Atmosphere in a game is built on a well crafted design cocktail. There has to be a perfect marriage of lighting, sound and repeated mini-reveals. All working together, they set the mood. In the case of Layers of Fear 2, Bloober leaned most heavily into sound to make their atmosphere cocktail.
As the game loads up, the player is prompted to grab themselves a headset. Naturally I did so on my first session. After that, every session was with headphones. Bloober has made use of binaural audio to support their creepy atmospheres. This method of recording is known as “VR for your ears”. Layers of Fear 2’s binaural soundscapes simulate the sensation of really being there. No mere surround sound. Suffice it to say – Bloober make excellent use of the tech to keep you on the edge of your seat, start to finish.
Even the soundtrack deserves a shoutout. Moments of beauty occasionally shine through in the actor’s insanity. Tense chase scenes begin at the drop of a hat. New revelations in the story emerge. The soundtrack has got each and every one of these scenes covered. It ranges from beautiful string / piano pieces to the unnerving droning of raging synths. This part of the atmosphere cocktail is topped off with a soundtrack that does almost every moment justice.
The original Layers of Fear made use of the Unity engine to create its photo-realistic house of horrors. This time around however, Bloober have built their sequel on Unreal. This has not diminished the look of Layers of Fear in the slightest. In fact, the crisp environments Bloober are becoming known for hadn’t even suggested to me that the changeover in engine even happened. Bloober’s skill with building surreal and varied environments shines through in Layers of Fear 2 even more than its predecessor.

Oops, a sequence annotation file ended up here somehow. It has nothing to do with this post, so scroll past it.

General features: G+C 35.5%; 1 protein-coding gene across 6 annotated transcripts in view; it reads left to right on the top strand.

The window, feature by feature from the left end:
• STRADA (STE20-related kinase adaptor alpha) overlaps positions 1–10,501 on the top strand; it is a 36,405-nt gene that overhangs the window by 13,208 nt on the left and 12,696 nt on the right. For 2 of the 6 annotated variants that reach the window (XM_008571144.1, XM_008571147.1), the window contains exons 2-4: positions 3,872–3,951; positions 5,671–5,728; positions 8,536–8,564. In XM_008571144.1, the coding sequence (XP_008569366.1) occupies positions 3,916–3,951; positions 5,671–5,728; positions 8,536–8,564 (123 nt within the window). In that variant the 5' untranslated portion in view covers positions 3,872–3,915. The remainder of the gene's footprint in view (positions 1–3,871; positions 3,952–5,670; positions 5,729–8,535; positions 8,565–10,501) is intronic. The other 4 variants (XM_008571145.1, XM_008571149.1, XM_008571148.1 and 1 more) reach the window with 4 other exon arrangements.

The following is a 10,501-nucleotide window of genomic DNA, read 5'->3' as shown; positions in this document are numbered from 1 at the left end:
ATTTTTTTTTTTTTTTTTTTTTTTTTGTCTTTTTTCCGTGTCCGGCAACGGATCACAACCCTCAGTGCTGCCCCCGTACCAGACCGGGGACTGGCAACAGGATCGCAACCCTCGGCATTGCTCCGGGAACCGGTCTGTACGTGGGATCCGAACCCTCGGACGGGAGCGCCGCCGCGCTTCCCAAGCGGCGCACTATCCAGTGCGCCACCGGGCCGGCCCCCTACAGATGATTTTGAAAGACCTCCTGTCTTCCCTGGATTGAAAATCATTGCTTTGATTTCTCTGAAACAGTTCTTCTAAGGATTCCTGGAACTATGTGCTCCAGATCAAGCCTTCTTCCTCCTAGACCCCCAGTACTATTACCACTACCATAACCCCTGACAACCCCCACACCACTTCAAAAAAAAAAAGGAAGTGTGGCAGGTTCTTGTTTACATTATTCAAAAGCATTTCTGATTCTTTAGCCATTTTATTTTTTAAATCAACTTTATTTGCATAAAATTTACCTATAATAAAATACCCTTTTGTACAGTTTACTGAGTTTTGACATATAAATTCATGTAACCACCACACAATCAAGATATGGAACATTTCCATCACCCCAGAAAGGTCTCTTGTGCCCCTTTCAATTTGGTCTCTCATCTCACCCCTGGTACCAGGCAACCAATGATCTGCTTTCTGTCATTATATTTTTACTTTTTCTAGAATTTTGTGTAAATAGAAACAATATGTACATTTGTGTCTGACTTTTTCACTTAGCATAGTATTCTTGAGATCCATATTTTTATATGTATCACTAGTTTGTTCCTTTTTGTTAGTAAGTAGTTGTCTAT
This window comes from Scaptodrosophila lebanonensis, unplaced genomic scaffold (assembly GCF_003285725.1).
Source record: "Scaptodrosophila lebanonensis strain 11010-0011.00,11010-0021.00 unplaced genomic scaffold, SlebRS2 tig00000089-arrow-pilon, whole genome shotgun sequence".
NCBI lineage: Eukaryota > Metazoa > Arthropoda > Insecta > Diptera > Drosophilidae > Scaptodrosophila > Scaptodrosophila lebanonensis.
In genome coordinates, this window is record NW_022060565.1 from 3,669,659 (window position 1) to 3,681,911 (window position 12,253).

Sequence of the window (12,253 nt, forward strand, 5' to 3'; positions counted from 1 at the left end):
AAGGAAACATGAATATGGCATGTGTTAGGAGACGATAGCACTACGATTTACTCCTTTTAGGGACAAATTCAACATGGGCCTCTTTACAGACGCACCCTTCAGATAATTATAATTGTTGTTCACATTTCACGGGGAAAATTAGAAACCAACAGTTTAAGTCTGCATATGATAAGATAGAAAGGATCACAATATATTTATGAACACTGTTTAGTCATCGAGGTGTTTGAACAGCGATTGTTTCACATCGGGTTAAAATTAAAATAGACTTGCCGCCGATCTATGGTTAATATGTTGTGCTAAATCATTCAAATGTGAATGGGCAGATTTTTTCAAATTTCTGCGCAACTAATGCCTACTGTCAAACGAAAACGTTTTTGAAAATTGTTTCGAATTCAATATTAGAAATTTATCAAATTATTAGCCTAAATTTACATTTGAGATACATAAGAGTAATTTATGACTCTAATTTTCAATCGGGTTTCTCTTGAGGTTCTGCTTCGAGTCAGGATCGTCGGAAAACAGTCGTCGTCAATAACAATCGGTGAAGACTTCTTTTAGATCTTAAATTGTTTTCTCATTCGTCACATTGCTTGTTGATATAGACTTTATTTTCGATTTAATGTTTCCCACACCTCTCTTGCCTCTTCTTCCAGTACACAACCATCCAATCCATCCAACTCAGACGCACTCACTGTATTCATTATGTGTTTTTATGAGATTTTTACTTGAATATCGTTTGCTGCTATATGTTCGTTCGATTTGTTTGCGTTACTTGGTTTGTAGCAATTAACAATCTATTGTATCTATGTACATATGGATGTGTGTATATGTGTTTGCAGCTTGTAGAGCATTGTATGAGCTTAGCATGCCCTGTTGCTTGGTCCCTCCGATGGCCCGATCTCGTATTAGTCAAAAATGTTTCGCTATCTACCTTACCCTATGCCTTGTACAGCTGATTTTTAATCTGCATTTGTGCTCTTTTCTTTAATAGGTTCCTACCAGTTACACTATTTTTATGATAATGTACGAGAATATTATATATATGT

Most impressive though, is attention to detail. Textures are incredibly sharp and detailed. Lighting and shadows interact with one another effortlessly with no frame rate drops on the PS4. All of this coming together just amplifies the game when crazy stuff goes down before your eyes because it’s all so solid and functional.
A Closing Note
On a final note, there are critics online I fear could give you the wrong idea about Layers of Fear 2. There are those who will relentlessly try to convince you how boring it is. As with anything, choosing a game is your preference as a gamer. Everyone has their tastes. Layers of Fear 2 gets a high score from me because I appreciate what Bloober are doing on a game design level. The elaborate method of going from A to B and the perfect execution of it all – I dig it. But those may not be things that interest certain gamers in which case, the game hasn’t been made for them. Hopefully, after reading this review, you’ll know whether or not it’s been made for you.